A Mystery May be Unfolding . . .

Posted by admin April 12th, 2009

It is believed to be a top athlete you need the right genes. One gene which has been shown to play a role in elite athletic endurance has been discovered. It’s called the ACE gene, because it codes for the enzyme that activates the hormone angiotensin–ACE is short for angiotensin converting enzyme.

A group working in London knew that ACE is active in muscle tissue, where it regulates blood flow, so they figured it might have a role in endurance performance. They knew that the gene comes in two forms–I (for insertion) and D (for deletion)–so they did a study to find out if endurance athletes are more likely to have one or other form. The athletes they chose were elite mountaineers who could ascend above 7000 m without oxygen. Bingo! The I form was much more prevalent amongst the mountaineers than in the general population. What’s more, the mountaineers who could go to the highest altitudes without oxygen had two copies of the I form (one from mom and one from dad). The researchers then showed that the I form of the gene produced a greater response to strength-endurance training in army recruits: after a 10-week training program, time to exhaustion in a weighted elbow-flexion exercise lasting 2 min increased by only 6% in the recruits with two copies of the D form, by 21% in those with an I and a D, and by 66% in those with two Is. The findings were published in the May 21 issue of Nature (Montgomery et al., 1998). Two months later an Australian group reported that the I form of the ACE gene was much more frequent amongst elite rowers than in the general population (Gayagay et al., 1998).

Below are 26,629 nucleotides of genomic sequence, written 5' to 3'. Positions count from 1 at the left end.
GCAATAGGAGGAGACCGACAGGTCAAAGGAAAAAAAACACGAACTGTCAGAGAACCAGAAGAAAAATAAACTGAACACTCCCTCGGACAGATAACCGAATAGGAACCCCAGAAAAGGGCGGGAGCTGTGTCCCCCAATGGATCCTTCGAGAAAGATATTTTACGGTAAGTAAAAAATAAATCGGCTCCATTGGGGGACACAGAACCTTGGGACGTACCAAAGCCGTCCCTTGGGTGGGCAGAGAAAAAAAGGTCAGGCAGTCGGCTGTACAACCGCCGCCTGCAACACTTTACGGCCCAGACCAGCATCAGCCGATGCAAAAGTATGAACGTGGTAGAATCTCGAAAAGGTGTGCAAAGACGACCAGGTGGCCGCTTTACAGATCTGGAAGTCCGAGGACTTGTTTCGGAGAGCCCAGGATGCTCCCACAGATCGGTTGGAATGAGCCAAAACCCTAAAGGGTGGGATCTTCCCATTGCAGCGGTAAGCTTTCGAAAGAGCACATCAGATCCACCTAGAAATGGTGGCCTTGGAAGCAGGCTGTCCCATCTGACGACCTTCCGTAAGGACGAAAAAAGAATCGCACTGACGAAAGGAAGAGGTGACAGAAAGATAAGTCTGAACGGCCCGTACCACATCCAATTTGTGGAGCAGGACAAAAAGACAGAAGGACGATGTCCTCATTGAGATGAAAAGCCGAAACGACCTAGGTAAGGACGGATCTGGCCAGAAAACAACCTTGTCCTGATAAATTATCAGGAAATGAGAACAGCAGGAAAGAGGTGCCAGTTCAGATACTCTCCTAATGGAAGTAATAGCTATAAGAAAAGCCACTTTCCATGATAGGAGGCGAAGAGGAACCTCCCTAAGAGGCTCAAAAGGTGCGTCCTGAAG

There are several important implications. First, athletes in endurance sports will show a better response to training if they have two copies of the I form of the ACE gene, so it won’t be long before talent identification includes DNA testing. Will that be any different from selecting on the basis of maximum oxygen uptake? Secondly, other genes predictive of athletic potential will soon be discovered, but no gene will ever substitute for hard training, good coaching, and good sport-science support. Finally, sport scientists doing training studies with endurance athletes should think seriously about getting their subjects DNA tested, because the presence of the I form will help explain individual differences in the response to training.

Reference: Will G Hopkins PhD, Physiology and Physical Education, University of Otago, Dunedin 9001, New Zealand.

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